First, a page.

Strong Justice For Serious Disease

Choking incident in Pennsylvania results in lawsuit

On Behalf of | Jan 9, 2014 | Wrongful Death

There is no disputing that accidents happen and that these accidents can sometimes end in tragedy. The response to an accident often changes and the incident comes under added scrutiny when a child is involved. The extra attentiveness is especially present in situations involving a wrongful death situation.

One Pennsylvania mother is looking into what exactly caused the death of her daughter. The mother, from Mercer County, claims that her young daughter died two days after a choking incident in the school cafeteria last year. Her daughter had apparently been served a hot dog.

Now, the mother has decided to pursue litigation against the company that supplied food to the school. In her lawsuit against the company, the mother asserts claims for wrongful death, negligence and vicarious liability. She argues that the company was aware that over 10,000 young children have choked on hot dogs in recent years and that this knowledge should have stopped the company from supplying hot dogs.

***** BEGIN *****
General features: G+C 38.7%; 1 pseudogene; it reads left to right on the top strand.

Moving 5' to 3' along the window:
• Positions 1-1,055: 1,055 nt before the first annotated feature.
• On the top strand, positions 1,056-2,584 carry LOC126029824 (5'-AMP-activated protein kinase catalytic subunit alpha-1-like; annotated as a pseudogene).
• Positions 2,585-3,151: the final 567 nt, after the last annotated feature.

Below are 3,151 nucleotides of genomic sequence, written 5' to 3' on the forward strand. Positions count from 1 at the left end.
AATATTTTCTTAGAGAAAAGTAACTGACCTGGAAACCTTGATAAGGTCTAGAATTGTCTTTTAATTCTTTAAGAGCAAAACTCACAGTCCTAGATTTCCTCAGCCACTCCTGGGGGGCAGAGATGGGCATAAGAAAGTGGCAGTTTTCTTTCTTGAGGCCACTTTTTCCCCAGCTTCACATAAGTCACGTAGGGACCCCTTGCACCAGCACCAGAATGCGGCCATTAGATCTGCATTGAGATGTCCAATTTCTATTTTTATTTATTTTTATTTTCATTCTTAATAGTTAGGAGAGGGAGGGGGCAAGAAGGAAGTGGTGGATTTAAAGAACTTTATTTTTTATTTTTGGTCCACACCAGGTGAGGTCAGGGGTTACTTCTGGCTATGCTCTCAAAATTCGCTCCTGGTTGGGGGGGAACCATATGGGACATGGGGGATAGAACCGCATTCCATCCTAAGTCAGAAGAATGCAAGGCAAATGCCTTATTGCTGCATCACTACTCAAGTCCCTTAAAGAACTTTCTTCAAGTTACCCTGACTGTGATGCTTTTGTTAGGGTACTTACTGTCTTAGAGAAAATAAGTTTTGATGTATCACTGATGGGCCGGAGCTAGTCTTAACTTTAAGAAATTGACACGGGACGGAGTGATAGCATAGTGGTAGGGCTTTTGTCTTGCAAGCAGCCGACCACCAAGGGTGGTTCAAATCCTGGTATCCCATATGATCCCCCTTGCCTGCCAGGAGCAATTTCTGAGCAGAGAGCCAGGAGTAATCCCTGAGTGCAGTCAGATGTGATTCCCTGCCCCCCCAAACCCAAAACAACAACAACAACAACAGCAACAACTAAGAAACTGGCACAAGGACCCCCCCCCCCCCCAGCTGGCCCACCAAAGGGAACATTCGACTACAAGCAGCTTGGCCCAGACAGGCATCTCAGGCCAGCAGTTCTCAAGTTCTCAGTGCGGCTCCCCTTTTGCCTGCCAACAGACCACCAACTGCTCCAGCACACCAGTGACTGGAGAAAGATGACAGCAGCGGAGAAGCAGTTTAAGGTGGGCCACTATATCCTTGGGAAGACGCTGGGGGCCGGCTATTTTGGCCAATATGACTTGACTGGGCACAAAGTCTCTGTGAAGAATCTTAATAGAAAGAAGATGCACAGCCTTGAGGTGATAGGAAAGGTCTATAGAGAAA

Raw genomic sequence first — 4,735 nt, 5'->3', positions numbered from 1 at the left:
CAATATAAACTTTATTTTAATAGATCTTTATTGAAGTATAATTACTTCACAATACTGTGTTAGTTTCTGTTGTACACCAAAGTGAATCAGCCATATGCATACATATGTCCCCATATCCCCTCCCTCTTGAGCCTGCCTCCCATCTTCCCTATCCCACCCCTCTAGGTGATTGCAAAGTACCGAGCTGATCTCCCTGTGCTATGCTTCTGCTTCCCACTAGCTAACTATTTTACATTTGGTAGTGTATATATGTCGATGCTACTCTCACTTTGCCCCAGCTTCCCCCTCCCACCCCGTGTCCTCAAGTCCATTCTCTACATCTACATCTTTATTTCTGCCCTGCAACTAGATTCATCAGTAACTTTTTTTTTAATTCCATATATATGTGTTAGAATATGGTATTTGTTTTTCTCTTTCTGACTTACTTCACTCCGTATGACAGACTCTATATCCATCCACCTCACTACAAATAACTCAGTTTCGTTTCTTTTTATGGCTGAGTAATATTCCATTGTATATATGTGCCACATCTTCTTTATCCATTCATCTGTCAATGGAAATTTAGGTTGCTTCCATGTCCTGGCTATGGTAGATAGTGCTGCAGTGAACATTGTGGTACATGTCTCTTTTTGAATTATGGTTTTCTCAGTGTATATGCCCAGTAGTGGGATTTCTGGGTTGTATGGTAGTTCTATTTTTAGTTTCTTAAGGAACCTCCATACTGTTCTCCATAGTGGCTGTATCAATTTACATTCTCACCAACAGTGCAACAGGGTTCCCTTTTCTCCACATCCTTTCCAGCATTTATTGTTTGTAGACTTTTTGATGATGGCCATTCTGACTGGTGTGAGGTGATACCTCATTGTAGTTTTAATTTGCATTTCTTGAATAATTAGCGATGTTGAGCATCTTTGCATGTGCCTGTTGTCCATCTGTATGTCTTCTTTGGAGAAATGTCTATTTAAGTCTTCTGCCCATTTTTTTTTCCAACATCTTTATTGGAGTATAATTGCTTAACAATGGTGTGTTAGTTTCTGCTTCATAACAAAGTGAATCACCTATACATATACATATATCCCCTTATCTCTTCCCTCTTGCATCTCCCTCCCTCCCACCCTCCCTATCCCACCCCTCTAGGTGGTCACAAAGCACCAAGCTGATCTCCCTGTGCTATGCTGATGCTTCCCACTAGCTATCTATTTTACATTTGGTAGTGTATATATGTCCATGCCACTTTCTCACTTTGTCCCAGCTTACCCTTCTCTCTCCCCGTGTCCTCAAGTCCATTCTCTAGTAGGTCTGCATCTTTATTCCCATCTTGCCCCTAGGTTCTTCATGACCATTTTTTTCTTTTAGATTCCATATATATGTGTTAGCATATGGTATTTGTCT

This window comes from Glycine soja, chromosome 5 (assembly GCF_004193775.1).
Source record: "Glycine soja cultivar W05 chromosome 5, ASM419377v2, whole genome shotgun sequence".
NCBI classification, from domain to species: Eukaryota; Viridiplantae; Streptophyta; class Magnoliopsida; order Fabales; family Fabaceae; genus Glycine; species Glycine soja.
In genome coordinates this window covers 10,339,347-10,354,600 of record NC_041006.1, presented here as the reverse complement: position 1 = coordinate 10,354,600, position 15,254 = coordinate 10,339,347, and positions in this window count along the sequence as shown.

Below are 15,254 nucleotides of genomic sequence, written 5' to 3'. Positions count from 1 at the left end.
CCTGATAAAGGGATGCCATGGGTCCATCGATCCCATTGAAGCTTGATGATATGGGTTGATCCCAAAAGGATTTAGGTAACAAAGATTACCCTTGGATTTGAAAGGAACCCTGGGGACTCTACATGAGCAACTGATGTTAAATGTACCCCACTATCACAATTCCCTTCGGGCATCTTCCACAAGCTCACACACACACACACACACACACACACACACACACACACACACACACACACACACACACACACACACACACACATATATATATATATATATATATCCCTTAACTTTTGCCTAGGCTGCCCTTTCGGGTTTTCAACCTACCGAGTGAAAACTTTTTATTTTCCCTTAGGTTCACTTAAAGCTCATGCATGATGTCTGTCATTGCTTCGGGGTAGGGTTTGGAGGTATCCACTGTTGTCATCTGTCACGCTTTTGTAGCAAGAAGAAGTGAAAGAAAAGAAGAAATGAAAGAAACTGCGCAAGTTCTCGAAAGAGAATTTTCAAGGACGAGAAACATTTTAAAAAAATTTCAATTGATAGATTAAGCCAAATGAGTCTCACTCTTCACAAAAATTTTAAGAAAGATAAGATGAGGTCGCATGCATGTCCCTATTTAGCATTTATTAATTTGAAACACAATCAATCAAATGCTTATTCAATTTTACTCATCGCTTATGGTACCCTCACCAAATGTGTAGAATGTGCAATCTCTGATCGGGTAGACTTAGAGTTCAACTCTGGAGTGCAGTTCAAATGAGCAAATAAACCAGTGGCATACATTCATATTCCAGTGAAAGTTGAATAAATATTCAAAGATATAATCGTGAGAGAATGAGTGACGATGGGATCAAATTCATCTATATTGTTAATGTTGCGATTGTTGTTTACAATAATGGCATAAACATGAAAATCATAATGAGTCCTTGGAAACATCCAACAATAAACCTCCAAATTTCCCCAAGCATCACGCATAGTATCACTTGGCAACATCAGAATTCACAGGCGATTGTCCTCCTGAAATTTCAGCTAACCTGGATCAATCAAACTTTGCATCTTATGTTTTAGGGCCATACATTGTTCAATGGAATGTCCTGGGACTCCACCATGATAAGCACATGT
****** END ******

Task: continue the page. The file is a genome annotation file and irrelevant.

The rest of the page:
Vicarious liability is a claim that often accompanies a suit arising from an apparent wrongful death. Vicarious liability is a method by which to hold someone responsible for the death of another. Pennsylvania law applies vicarious liability in a situation in which someone is held responsible for the acts of another based on constructive or imputed fault.

In certain wrongful death cases, the family of a victim may argue that the negligence of one person or entity flows from negligence arising from another person or entity. The mother’s vicarious liability claim may argue that although the school served the food, the company should ultimately be responsible for the death because it decided to provide the hot dogs.

Vicarious liability can be confusing; however, it can ultimately strengthen a case for wrongful death.

Source:, “Lawsuit filed over Mercer child who died after choking,” Breen Mitchell, Dec. 28, 2013